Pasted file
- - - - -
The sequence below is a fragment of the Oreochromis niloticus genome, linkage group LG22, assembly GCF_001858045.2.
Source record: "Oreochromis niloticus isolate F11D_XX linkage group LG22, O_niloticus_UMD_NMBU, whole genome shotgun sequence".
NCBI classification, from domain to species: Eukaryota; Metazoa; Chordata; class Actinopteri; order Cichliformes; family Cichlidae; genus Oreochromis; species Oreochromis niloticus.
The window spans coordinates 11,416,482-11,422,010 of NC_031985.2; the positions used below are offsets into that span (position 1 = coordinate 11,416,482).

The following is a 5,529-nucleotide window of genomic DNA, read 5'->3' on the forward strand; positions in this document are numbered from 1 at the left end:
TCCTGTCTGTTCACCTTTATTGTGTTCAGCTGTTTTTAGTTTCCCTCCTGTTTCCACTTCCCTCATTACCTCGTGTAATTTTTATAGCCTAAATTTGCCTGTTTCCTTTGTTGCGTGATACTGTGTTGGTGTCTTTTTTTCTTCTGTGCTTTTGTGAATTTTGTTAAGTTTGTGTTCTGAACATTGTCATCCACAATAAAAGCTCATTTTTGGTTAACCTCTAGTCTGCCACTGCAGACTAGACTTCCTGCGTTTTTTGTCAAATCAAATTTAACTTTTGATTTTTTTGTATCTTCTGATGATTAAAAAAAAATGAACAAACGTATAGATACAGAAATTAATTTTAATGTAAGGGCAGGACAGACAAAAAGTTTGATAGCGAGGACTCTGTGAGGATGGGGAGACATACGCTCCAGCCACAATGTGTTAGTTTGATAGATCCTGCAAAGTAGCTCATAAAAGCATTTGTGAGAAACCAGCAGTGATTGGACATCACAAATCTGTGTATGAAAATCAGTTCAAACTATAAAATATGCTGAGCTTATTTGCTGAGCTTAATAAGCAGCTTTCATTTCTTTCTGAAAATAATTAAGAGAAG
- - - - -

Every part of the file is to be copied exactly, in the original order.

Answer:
The sequence below is a fragment of the Oreochromis niloticus genome, linkage group LG22, assembly GCF_001858045.2.
Source record: "Oreochromis niloticus isolate F11D_XX linkage group LG22, O_niloticus_UMD_NMBU, whole genome shotgun sequence".
NCBI classification, from domain to species: Eukaryota; Metazoa; Chordata; class Actinopteri; order Cichliformes; family Cichlidae; genus Oreochromis; species Oreochromis niloticus.
The window spans coordinates 11,416,482-11,422,010 of NC_031985.2; the positions used below are offsets into that span (position 1 = coordinate 11,416,482).

The following is a 5,529-nucleotide window of genomic DNA, read 5'->3' on the forward strand; positions in this document are numbered from 1 at the left end:
TCCTGTCTGTTCACCTTTATTGTGTTCAGCTGTTTTTAGTTTCCCTCCTGTTTCCACTTCCCTCATTACCTCGTGTAATTTTTATAGCCTAAATTTGCCTGTTTCCTTTGTTGCGTGATACTGTGTTGGTGTCTTTTTTTCTTCTGTGCTTTTGTGAATTTTGTTAAGTTTGTGTTCTGAACATTGTCATCCACAATAAAAGCTCATTTTTGGTTAACCTCTAGTCTGCCACTGCAGACTAGACTTCCTGCGTTTTTTGTCAAATCAAATTTAACTTTTGATTTTTTTGTATCTTCTGATGATTAAAAAAAAATGAACAAACGTATAGATACAGAAATTAATTTTAATGTAAGGGCAGGACAGACAAAAAGTTTGATAGCGAGGACTCTGTGAGGATGGGGAGACATACGCTCCAGCCACAATGTGTTAGTTTGATAGATCCTGCAAAGTAGCTCATAAAAGCATTTGTGAGAAACCAGCAGTGATTGGACATCACAAATCTGTGTATGAAAATCAGTTCAAACTATAAAATATGCTGAGCTTATTTGCTGAGCTTAATAAGCAGCTTTCATTTCTTTCTGAAAATAATTAAGAGAAG